56. Faisal Edroos, “Saudi air strikes rain down on Yemen’s capital Sanaa,” Al Jazeera, November 5, 2017;
  57. Abdulghani al-Iryani, “Deciphering the Houthi Narratives and How They Won the Lobby Wars,” American Center for South Yemen Virtual Panel, Twitter, April 29, 2023.
  58. “8:30 PM News Bulletin [AR],” Al-Masirah TV, February 26, 2022,نشرة-الثامنة-والنصف-الرئيسة-26-02-2022
  59. Sam Radio, December 10, 2022, recorded by the author.
  60. “8:30 PM News Bulletin [AR],”” Al-Masirah, February 26, 2023,نشرة-الثامنة-والنصف-الرئيسة-26-02-2022
  61. Sam Radio, December 10, 2022, recorded by the author.
  62. Rod Nordland and Eric Schmidtt, “Experts see signs of moderation despite the Houthis harsh slogan,” New York Times, January 24, 2015;
  63. “Local News Broadcast [AR],” Al-Masirah, June 2, 2022.
  64. Ibid.
  65. “The decision to extend the truce in Yemen [AR],” Al-Hawiyah, June 3, 2022,
  66. “Houthis won’t consider any initiative that dismisses Wilayah, says militant,” Al Shawa News, February 25, 2021.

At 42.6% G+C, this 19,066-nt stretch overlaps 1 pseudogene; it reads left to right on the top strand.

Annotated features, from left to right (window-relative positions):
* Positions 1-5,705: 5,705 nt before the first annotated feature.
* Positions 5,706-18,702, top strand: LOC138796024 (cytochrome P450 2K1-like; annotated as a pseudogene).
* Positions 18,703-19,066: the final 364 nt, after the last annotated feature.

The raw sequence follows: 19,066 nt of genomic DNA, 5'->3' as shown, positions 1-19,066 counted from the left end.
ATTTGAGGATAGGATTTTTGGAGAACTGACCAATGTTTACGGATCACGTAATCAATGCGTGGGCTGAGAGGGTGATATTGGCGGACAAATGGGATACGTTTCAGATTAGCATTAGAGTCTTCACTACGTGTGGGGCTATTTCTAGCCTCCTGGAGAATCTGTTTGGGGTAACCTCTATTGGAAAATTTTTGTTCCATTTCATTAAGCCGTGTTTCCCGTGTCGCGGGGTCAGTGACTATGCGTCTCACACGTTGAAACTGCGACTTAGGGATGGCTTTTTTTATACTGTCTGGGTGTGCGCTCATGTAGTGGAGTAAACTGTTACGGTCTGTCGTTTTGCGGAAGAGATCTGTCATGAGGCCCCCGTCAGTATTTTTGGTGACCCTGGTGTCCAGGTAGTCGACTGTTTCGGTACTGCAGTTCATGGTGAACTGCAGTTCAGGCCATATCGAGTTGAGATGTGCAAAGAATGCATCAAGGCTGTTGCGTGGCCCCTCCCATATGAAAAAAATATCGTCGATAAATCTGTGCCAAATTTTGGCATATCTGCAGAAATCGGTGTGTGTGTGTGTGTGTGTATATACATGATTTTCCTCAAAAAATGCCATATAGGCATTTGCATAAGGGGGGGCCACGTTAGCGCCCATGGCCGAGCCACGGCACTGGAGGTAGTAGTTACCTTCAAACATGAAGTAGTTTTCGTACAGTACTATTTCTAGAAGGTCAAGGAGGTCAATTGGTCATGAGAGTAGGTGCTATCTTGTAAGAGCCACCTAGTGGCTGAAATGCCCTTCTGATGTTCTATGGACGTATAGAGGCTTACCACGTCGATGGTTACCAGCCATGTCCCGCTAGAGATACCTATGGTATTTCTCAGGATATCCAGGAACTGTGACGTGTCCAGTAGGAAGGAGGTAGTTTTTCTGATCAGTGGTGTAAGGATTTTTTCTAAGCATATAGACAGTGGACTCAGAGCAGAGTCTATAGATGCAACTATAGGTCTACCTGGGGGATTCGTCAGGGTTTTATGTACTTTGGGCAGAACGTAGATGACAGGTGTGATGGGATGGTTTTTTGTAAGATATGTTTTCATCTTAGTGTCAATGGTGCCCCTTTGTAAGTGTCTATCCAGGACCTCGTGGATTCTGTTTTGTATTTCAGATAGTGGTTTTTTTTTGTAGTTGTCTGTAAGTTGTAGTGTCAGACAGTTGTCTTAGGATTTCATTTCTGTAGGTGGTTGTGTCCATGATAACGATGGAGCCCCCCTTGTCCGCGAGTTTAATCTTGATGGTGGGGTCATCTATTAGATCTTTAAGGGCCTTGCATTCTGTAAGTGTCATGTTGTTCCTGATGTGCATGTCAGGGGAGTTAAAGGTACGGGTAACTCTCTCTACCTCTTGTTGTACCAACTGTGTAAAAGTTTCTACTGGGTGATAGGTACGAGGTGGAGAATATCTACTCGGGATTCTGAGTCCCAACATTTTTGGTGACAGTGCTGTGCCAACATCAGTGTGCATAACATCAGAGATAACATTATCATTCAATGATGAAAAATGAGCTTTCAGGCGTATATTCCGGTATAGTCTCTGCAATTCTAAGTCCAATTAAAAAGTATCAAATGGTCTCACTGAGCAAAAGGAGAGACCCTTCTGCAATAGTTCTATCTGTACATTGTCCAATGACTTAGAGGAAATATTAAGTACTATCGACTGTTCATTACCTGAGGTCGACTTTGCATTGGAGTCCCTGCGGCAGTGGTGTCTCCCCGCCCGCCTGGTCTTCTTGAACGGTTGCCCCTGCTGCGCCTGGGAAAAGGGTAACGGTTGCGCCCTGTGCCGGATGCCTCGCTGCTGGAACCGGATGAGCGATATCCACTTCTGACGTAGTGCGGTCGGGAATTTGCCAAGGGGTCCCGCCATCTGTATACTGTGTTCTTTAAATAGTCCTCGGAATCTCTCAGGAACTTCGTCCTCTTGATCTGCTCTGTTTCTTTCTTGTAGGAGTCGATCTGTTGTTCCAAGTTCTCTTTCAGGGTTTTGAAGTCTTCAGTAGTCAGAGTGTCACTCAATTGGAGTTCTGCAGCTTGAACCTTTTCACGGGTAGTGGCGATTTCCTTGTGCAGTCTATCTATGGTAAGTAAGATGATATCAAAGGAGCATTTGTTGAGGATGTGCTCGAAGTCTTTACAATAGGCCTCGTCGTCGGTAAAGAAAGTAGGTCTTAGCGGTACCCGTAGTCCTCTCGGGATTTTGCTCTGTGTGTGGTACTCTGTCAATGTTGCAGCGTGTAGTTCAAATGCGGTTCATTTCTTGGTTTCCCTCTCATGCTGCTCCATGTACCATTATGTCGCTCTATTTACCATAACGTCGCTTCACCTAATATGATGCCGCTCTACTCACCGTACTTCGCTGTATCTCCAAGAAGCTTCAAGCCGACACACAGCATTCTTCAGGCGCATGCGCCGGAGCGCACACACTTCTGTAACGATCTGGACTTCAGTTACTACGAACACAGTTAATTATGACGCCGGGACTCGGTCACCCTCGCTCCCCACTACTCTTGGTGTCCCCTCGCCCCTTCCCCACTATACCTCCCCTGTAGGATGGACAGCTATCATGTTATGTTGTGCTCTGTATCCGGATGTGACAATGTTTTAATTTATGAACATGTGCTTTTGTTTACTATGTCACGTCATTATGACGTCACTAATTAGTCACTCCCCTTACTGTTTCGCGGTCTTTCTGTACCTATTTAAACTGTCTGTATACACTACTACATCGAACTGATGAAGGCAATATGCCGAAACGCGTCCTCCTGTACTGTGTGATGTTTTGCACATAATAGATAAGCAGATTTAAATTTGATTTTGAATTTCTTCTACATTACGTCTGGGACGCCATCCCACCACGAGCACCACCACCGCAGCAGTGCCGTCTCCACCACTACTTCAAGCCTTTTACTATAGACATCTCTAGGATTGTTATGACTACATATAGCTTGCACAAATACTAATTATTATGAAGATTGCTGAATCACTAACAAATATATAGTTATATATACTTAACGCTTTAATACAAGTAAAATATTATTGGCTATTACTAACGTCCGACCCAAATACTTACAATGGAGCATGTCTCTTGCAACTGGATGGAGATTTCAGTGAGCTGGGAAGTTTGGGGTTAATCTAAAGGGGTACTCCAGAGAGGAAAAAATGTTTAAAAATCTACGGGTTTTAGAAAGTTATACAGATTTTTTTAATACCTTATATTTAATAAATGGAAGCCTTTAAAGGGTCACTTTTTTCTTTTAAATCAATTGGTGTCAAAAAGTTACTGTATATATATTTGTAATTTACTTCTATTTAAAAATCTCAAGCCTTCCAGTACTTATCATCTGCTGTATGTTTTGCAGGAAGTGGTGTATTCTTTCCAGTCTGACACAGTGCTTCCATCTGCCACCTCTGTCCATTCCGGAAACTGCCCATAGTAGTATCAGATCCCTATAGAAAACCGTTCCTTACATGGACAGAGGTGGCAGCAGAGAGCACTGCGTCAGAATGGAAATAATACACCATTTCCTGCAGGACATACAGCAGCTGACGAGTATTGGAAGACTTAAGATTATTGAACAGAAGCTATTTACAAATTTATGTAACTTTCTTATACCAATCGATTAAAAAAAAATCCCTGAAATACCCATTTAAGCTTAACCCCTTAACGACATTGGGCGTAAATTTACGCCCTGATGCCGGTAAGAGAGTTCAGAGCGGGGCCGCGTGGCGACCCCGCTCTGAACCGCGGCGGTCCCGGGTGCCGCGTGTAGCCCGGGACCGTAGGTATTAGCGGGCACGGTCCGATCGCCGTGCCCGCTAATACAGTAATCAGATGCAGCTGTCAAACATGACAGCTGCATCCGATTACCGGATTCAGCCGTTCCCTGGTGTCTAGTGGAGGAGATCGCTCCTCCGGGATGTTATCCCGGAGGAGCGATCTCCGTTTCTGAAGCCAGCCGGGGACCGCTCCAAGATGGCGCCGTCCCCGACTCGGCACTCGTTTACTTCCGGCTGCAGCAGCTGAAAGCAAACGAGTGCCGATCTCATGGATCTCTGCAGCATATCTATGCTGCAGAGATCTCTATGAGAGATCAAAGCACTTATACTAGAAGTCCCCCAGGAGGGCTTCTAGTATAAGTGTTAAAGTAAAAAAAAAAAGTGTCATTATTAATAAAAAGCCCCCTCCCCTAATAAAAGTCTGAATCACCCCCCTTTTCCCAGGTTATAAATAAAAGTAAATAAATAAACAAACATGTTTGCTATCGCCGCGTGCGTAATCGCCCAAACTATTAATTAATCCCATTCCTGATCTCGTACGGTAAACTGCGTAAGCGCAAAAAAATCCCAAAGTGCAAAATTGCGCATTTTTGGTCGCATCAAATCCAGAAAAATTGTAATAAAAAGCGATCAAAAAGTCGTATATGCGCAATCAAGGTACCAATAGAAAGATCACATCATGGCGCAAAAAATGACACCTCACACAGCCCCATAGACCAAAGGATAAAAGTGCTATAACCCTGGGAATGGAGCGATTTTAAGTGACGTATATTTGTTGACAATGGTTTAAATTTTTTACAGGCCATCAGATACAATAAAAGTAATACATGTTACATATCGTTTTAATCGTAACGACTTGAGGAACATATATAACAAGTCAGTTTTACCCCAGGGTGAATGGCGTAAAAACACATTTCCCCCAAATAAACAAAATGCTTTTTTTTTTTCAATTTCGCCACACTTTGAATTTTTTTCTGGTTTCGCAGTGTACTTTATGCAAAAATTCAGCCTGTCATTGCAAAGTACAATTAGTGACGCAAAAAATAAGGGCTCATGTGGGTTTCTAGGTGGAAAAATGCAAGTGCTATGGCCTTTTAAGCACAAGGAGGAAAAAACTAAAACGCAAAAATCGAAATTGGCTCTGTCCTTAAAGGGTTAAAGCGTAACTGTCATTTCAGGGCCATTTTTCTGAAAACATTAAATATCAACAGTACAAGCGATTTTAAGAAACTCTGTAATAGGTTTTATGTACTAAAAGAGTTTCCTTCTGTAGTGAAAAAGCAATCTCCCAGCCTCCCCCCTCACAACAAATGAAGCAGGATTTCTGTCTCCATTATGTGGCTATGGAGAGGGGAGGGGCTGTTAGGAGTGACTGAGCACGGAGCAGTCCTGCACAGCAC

67. Noman Ahmed, Mahmoud Shamsan, “Analysis: Origins of the Houthi Supremacist Ideology,” Commonspace, August 23, 2022;
  68. Sam Radio, December 10, 2022, recorded by the author.
  69. Maysaa Shuja al-Deen, “Entrenched Power: The Houthi System of Governance,” Sana’a Center for Strategic Studies, July 11, 2022;
  70. Abdulghani al-Iryani, “The Houthis’ Fatal Military Success,” Sana’a Center for Strategic Studies, October 13, 2021;
  71. “Text of the speech of the Leader of the Revolution, Sayyid Abdul-Malik Badr al-Din al-Houthi, on the occasion of State Day 1440 [AR],” Ansar Allah Official Archives, August 19, 2019; Quote: “We emphasize the importance of commemorating this occasion, Wilayah, first as an occasion to express our gratitude to God…”